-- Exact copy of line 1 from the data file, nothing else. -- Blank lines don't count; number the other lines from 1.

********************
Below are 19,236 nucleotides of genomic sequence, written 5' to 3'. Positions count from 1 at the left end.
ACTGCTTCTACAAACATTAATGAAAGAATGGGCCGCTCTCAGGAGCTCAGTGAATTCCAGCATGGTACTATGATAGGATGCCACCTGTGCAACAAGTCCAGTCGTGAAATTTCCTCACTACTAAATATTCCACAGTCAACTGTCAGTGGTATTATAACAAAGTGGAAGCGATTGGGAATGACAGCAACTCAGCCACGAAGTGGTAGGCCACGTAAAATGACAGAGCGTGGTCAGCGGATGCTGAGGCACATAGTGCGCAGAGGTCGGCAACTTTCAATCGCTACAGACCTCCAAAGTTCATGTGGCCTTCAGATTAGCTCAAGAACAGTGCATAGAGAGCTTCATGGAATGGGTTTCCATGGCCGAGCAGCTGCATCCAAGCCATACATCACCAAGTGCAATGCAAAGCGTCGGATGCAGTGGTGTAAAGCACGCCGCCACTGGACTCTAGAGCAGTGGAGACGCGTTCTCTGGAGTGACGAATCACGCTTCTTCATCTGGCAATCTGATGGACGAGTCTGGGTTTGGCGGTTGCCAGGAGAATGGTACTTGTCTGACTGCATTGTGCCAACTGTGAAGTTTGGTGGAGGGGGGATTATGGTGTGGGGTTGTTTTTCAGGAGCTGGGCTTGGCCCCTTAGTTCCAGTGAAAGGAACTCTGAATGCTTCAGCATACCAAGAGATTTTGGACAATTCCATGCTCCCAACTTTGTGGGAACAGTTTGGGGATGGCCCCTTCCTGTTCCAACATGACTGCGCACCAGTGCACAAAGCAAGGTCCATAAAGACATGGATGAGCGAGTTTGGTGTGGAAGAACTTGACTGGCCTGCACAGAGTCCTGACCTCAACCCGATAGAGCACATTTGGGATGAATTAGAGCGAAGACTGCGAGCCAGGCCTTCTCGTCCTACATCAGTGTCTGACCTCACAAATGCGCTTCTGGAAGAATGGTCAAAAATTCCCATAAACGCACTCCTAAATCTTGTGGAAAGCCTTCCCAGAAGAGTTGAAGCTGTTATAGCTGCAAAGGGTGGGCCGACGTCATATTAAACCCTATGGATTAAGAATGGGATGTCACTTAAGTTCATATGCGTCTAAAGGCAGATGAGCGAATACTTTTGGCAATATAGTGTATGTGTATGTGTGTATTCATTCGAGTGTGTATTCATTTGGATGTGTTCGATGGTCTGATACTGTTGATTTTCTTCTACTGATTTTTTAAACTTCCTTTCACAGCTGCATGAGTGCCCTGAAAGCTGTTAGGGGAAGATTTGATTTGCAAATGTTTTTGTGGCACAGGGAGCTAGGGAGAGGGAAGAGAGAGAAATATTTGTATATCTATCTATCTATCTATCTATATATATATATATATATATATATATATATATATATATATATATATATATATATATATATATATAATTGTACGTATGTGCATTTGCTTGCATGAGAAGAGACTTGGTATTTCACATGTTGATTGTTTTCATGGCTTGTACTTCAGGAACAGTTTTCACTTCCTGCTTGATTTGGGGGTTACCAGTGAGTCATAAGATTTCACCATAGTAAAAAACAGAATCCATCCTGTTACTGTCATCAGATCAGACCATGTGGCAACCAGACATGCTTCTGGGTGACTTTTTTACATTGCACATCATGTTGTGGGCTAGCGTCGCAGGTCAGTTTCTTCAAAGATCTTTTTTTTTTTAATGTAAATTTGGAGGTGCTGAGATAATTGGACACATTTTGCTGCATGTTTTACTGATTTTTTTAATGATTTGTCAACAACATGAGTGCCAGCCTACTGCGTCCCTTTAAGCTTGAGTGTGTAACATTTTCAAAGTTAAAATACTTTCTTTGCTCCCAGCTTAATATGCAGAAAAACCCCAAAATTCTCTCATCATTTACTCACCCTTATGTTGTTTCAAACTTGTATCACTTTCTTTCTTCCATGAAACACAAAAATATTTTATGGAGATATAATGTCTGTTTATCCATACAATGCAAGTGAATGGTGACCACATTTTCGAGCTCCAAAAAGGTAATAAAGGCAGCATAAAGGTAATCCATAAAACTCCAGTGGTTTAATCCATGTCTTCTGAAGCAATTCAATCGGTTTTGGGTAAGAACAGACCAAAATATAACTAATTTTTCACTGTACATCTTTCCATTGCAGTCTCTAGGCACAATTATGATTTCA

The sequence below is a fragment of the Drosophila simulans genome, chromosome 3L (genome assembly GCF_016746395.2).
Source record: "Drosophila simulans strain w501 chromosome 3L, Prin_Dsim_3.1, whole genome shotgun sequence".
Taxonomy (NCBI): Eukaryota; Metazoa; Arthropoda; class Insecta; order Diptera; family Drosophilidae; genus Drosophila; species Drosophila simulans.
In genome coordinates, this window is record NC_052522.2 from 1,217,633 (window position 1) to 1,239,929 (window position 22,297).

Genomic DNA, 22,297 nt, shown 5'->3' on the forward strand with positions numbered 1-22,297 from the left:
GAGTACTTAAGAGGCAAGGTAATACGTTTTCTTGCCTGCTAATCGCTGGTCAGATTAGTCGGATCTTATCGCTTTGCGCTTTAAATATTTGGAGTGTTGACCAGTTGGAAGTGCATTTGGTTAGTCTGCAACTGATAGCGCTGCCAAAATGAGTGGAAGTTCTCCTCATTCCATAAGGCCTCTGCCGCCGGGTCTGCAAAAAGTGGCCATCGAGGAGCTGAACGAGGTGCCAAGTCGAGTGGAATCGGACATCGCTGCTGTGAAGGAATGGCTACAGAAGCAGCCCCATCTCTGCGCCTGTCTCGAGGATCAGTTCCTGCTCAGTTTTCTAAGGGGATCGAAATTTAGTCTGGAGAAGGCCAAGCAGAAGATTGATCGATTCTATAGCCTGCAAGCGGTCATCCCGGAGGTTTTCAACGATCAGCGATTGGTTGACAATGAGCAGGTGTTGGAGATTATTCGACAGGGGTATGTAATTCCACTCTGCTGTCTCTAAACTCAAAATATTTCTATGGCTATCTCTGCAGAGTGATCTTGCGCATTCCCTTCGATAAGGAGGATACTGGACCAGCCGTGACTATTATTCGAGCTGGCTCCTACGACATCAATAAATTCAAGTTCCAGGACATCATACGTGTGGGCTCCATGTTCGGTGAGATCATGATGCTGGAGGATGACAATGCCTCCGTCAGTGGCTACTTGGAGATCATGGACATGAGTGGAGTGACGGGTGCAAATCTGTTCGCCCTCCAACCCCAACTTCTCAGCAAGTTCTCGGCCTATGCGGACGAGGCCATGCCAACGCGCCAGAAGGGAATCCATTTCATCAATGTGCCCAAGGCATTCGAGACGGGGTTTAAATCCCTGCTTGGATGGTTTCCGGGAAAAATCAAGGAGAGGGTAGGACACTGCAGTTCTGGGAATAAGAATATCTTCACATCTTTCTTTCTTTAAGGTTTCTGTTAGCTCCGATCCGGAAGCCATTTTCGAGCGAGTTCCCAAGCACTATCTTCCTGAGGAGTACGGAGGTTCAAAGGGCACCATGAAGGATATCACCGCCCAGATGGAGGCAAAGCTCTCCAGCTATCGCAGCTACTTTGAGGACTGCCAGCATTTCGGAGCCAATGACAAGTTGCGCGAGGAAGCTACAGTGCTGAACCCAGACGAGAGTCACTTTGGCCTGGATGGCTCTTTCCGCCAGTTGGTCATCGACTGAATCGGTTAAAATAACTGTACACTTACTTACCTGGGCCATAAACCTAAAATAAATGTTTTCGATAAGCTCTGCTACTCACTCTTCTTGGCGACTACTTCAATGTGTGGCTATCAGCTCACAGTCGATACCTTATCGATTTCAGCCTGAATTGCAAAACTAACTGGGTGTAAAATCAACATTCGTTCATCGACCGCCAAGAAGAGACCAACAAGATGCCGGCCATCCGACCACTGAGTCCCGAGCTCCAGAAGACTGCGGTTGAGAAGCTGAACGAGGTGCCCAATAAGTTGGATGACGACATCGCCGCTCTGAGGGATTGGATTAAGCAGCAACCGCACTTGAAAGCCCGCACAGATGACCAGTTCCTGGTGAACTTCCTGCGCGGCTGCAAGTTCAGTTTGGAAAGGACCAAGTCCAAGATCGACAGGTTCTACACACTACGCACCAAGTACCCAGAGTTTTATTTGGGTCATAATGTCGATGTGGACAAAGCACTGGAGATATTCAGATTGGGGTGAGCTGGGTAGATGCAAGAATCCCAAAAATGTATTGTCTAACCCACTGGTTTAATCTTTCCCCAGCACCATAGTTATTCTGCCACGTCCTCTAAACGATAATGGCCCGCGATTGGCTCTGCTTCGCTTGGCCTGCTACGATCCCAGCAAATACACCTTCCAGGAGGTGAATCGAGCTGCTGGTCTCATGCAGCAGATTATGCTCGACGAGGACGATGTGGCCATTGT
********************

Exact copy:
Below are 19,236 nucleotides of genomic sequence, written 5' to 3'. Positions count from 1 at the left end.